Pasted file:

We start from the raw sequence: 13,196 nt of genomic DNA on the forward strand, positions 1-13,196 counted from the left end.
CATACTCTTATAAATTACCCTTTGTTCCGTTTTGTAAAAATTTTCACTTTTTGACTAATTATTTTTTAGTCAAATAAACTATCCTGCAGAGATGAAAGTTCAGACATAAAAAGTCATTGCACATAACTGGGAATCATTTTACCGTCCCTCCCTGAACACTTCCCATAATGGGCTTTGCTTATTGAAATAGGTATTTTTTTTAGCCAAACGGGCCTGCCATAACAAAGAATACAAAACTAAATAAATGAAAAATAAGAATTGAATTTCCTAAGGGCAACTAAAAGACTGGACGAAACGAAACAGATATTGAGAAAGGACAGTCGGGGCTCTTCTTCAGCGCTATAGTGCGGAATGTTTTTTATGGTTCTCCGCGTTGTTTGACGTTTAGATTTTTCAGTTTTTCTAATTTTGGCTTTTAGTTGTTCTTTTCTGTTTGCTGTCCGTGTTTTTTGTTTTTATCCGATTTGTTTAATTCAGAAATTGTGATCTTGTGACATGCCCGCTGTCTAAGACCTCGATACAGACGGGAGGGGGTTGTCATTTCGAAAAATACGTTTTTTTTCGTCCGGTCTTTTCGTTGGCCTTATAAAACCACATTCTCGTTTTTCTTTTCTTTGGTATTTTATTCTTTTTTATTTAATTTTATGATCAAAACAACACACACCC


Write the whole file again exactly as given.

We start from the raw sequence: 13,196 nt of genomic DNA on the forward strand, positions 1-13,196 counted from the left end.
CATACTCTTATAAATTACCCTTTGTTCCGTTTTGTAAAAATTTTCACTTTTTGACTAATTATTTTTTAGTCAAATAAACTATCCTGCAGAGATGAAAGTTCAGACATAAAAAGTCATTGCACATAACTGGGAATCATTTTACCGTCCCTCCCTGAACACTTCCCATAATGGGCTTTGCTTATTGAAATAGGTATTTTTTTTAGCCAAACGGGCCTGCCATAACAAAGAATACAAAACTAAATAAATGAAAAATAAGAATTGAATTTCCTAAGGGCAACTAAAAGACTGGACGAAACGAAACAGATATTGAGAAAGGACAGTCGGGGCTCTTCTTCAGCGCTATAGTGCGGAATGTTTTTTATGGTTCTCCGCGTTGTTTGACGTTTAGATTTTTCAGTTTTTCTAATTTTGGCTTTTAGTTGTTCTTTTCTGTTTGCTGTCCGTGTTTTTTGTTTTTATCCGATTTGTTTAATTCAGAAATTGTGATCTTGTGACATGCCCGCTGTCTAAGACCTCGATACAGACGGGAGGGGGTTGTCATTTCGAAAAATACGTTTTTTTTCGTCCGGTCTTTTCGTTGGCCTTATAAAACCACATTCTCGTTTTTCTTTTCTTTGGTATTTTATTCTTTTTTATTTAATTTTATGATCAAAACAACACACACCC